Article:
day to demand the enforcement of an
ordinance against expectoration on
watks or in public places,
The commissioner sent an order
tQ the police station, directing the
men of the department to arrest per
sona violating the ordinance.
Beatrice Couple Wed.
Beatrice, Neb.. July 7. (Special.)
Ernest B. Huddleson and Mis
Llthei A. Rorabaugh, both of this
F g T a rn, , . . I city, were married bunday by Judge
- K TAft&Y, 240 Dee tU Ocsst PWM e. e. Eiiia.
wav wHt cuaeix wa nn
Her Objection to Smell
jof Tobacco May Cost
Kansas State $39,866
Topeka, Kan. School men, edu
cators and even book publishers,
who smoke, beware of Topeka and
Miss Lorraine Elizabeth Wooster,
state superintendent of instruction
She is on the war path for those
who came to her office, and whose
clothes even smell of tobacco.
Frank Cushman of Kansas City
found this out, much to his sorrow.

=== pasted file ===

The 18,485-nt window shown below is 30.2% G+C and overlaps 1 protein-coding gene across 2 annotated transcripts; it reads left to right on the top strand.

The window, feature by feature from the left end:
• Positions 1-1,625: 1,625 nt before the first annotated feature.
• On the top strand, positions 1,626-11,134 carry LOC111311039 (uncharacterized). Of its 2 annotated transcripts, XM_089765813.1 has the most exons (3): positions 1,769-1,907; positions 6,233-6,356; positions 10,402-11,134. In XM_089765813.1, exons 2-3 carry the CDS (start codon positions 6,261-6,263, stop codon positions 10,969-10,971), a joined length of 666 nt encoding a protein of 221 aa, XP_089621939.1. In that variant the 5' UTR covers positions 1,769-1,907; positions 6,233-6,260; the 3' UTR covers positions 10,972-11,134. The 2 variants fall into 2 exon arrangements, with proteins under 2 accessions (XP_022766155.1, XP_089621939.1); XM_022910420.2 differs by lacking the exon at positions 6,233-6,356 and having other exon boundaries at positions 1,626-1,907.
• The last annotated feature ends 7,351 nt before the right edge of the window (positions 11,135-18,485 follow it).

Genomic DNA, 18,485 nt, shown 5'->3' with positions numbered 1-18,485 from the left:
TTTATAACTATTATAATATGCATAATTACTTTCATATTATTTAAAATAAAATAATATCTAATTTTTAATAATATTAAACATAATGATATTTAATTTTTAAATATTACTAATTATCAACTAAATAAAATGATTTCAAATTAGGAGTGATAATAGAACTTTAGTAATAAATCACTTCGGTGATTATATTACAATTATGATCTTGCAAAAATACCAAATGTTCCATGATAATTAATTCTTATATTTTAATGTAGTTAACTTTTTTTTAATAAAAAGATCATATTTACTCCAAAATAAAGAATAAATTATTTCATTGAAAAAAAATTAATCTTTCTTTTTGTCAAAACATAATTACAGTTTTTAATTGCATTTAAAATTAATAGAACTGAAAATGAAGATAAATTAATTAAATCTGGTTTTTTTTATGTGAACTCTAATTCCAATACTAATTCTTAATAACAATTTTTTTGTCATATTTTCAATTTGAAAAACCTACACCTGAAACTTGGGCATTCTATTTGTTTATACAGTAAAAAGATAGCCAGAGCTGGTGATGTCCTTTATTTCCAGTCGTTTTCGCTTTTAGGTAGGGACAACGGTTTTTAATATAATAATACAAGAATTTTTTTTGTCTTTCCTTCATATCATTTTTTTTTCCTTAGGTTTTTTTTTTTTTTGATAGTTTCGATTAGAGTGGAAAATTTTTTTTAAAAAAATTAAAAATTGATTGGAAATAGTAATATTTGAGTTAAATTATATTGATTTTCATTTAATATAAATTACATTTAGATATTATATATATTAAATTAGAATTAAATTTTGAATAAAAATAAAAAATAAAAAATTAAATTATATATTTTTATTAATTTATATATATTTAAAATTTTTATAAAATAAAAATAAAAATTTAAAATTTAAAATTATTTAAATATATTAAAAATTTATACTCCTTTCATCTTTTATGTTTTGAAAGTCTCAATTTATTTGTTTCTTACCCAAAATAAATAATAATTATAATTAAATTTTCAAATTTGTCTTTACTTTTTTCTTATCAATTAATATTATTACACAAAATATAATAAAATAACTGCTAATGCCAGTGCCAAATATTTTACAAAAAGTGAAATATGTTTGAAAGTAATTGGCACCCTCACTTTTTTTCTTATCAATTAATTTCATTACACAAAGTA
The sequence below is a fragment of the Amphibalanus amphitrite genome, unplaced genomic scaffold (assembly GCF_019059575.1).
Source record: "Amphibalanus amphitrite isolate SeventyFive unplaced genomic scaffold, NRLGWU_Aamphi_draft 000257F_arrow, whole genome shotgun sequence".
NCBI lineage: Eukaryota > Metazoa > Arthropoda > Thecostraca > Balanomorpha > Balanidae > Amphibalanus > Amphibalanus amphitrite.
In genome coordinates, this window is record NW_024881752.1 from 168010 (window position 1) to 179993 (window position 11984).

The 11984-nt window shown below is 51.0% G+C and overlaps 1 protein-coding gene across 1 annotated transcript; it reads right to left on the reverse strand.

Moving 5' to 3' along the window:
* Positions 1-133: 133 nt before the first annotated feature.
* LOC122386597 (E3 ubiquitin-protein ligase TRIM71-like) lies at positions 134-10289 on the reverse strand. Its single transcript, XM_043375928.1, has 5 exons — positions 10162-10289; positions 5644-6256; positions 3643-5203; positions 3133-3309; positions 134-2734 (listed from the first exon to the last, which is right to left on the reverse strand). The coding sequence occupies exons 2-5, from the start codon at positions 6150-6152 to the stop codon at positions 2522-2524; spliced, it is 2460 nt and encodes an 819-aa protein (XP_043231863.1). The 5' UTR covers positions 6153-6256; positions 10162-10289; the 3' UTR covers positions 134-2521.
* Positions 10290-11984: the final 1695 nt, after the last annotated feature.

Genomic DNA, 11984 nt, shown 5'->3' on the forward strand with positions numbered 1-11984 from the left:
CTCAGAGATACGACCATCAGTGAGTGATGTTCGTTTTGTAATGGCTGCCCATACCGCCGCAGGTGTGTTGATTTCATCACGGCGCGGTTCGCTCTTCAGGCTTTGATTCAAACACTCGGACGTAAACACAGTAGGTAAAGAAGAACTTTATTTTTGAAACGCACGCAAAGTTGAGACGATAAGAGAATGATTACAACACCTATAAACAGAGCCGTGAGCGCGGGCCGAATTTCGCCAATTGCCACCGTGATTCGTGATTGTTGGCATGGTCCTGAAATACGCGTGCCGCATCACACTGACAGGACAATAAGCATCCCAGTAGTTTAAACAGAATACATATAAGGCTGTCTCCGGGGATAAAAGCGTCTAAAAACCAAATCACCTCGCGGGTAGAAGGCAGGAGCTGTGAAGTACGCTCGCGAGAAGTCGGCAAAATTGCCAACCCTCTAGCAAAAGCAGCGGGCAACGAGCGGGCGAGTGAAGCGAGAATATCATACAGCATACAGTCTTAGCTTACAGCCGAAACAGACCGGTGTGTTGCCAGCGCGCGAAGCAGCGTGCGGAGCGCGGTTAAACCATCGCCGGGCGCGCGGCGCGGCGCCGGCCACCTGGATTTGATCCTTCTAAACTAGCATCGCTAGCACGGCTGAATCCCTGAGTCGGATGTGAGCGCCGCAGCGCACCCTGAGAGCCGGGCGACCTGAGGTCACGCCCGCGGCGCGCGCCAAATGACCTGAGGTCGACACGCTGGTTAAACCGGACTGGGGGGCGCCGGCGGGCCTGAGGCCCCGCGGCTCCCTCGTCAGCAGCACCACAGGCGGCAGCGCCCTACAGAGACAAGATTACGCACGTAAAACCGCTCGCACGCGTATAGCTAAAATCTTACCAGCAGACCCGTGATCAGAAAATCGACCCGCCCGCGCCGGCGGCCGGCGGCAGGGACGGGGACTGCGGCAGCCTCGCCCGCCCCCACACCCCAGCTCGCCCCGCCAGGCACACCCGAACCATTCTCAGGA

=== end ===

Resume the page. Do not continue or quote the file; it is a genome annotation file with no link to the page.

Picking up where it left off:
Mr. Cushman is regional director for
federal vocational education.
Incidentally, the state of Kansas
may find the discovery costly, as the
state stands to lose $39,866 which
is due them from the federal fund.
Mr. Cushman called at Miss
Wooster's office td attend to the de
tails of the distribution of the fund
to the state. Although he was not
smoking at the time of the call, and
did not smoke during his visit to
the state office, according to Miss
Wooster his clothes smelled so
strong of tobacco she was unable
to stay in the room.
Miss Wooster plainly told him
that he was violating the state law
by smoking', but he had no right to
pay an official visit to the Topeka
industrial and educational institute
if he smoked, and . that the state
didn't need the federal aid fund this
year if it had to be given out under
the direction of men who smoked.
"I've a lot of complaint about
teachers whrsmoke. and I'm going
to look up the law and see if smok
ing cannot be stopped," Miss